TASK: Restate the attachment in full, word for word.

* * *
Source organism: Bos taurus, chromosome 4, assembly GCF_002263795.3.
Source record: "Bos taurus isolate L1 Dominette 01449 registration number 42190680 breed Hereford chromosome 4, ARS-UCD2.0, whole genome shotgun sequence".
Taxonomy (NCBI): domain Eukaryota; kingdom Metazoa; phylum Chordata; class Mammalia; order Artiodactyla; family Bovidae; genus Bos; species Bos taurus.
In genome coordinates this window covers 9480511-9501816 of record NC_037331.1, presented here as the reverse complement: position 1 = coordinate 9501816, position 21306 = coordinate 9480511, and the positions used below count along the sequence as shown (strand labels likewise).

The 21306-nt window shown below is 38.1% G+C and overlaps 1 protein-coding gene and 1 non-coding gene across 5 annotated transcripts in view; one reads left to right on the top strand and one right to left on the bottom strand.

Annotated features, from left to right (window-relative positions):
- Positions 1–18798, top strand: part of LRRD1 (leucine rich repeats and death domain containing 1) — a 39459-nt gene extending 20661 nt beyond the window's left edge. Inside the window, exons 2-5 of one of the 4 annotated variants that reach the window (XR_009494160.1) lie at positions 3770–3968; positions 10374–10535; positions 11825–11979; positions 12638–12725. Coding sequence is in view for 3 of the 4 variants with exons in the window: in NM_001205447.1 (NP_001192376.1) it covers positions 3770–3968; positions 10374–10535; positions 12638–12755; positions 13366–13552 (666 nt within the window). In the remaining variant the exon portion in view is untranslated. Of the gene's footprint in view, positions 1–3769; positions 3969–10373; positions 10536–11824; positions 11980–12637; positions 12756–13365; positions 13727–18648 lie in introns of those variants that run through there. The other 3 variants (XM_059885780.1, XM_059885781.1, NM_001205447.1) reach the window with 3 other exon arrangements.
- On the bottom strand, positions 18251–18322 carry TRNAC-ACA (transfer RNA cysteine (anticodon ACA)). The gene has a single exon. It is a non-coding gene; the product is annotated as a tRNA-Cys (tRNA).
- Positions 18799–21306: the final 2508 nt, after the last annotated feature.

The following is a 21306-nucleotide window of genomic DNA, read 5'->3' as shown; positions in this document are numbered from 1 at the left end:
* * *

Source organism: Bos taurus, chromosome 4, assembly GCF_002263795.3.
Source record: "Bos taurus isolate L1 Dominette 01449 registration number 42190680 breed Hereford chromosome 4, ARS-UCD2.0, whole genome shotgun sequence".
Taxonomy (NCBI): domain Eukaryota; kingdom Metazoa; phylum Chordata; class Mammalia; order Artiodactyla; family Bovidae; genus Bos; species Bos taurus.
In genome coordinates this window covers 9480511-9501816 of record NC_037331.1, presented here as the reverse complement: position 1 = coordinate 9501816, position 21306 = coordinate 9480511, and the positions used below count along the sequence as shown (strand labels likewise).

The 21306-nt window shown below is 38.1% G+C and overlaps 1 protein-coding gene and 1 non-coding gene across 5 annotated transcripts in view; one reads left to right on the top strand and one right to left on the bottom strand.

Annotated features, from left to right (window-relative positions):
- Positions 1–18798, top strand: part of LRRD1 (leucine rich repeats and death domain containing 1) — a 39459-nt gene extending 20661 nt beyond the window's left edge. Inside the window, exons 2-5 of one of the 4 annotated variants that reach the window (XR_009494160.1) lie at positions 3770–3968; positions 10374–10535; positions 11825–11979; positions 12638–12725. Coding sequence is in view for 3 of the 4 variants with exons in the window: in NM_001205447.1 (NP_001192376.1) it covers positions 3770–3968; positions 10374–10535; positions 12638–12755; positions 13366–13552 (666 nt within the window). In the remaining variant the exon portion in view is untranslated. Of the gene's footprint in view, positions 1–3769; positions 3969–10373; positions 10536–11824; positions 11980–12637; positions 12756–13365; positions 13727–18648 lie in introns of those variants that run through there. The other 3 variants (XM_059885780.1, XM_059885781.1, NM_001205447.1) reach the window with 3 other exon arrangements.
- On the bottom strand, positions 18251–18322 carry TRNAC-ACA (transfer RNA cysteine (anticodon ACA)). The gene has a single exon. It is a non-coding gene; the product is annotated as a tRNA-Cys (tRNA).
- Positions 18799–21306: the final 2508 nt, after the last annotated feature.

The following is a 21306-nucleotide window of genomic DNA, read 5'->3' as shown; positions in this document are numbered from 1 at the left end: